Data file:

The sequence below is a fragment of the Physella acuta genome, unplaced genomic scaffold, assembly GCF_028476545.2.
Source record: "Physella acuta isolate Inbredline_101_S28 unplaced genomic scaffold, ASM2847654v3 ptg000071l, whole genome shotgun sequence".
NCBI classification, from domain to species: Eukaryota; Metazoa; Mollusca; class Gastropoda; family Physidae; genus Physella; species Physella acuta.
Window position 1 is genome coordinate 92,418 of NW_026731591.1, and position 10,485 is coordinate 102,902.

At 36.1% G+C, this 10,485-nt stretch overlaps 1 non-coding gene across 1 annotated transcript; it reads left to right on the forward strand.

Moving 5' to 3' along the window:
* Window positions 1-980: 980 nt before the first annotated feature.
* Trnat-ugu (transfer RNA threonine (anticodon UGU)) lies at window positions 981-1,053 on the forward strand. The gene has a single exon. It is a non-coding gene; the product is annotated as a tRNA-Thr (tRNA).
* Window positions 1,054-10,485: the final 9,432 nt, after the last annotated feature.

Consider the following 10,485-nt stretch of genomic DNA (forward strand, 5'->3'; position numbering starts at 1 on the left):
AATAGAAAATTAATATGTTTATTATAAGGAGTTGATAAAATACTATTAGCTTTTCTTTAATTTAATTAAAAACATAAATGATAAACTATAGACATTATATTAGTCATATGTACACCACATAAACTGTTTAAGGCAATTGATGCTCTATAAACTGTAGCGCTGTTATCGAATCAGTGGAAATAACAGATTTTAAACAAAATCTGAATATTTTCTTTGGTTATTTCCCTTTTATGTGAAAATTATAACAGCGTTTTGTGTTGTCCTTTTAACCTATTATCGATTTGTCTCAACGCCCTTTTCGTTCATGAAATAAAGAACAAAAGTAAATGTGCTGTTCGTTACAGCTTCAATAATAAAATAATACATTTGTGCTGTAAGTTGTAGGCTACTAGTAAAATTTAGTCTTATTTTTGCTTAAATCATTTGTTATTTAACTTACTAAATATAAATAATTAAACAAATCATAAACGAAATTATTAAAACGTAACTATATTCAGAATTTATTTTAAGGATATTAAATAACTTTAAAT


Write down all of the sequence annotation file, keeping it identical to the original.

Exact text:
The sequence below is a fragment of the Physella acuta genome, unplaced genomic scaffold, assembly GCF_028476545.2.
Source record: "Physella acuta isolate Inbredline_101_S28 unplaced genomic scaffold, ASM2847654v3 ptg000071l, whole genome shotgun sequence".
NCBI classification, from domain to species: Eukaryota; Metazoa; Mollusca; class Gastropoda; family Physidae; genus Physella; species Physella acuta.
Window position 1 is genome coordinate 92,418 of NW_026731591.1, and position 10,485 is coordinate 102,902.

At 36.1% G+C, this 10,485-nt stretch overlaps 1 non-coding gene across 1 annotated transcript; it reads left to right on the forward strand.

Moving 5' to 3' along the window:
* Window positions 1-980: 980 nt before the first annotated feature.
* Trnat-ugu (transfer RNA threonine (anticodon UGU)) lies at window positions 981-1,053 on the forward strand. The gene has a single exon. It is a non-coding gene; the product is annotated as a tRNA-Thr (tRNA).
* Window positions 1,054-10,485: the final 9,432 nt, after the last annotated feature.

Consider the following 10,485-nt stretch of genomic DNA (forward strand, 5'->3'; position numbering starts at 1 on the left):
AATAGAAAATTAATATGTTTATTATAAGGAGTTGATAAAATACTATTAGCTTTTCTTTAATTTAATTAAAAACATAAATGATAAACTATAGACATTATATTAGTCATATGTACACCACATAAACTGTTTAAGGCAATTGATGCTCTATAAACTGTAGCGCTGTTATCGAATCAGTGGAAATAACAGATTTTAAACAAAATCTGAATATTTTCTTTGGTTATTTCCCTTTTATGTGAAAATTATAACAGCGTTTTGTGTTGTCCTTTTAACCTATTATCGATTTGTCTCAACGCCCTTTTCGTTCATGAAATAAAGAACAAAAGTAAATGTGCTGTTCGTTACAGCTTCAATAATAAAATAATACATTTGTGCTGTAAGTTGTAGGCTACTAGTAAAATTTAGTCTTATTTTTGCTTAAATCATTTGTTATTTAACTTACTAAATATAAATAATTAAACAAATCATAAACGAAATTATTAAAACGTAACTATATTCAGAATTTATTTTAAGGATATTAAATAACTTTAAAT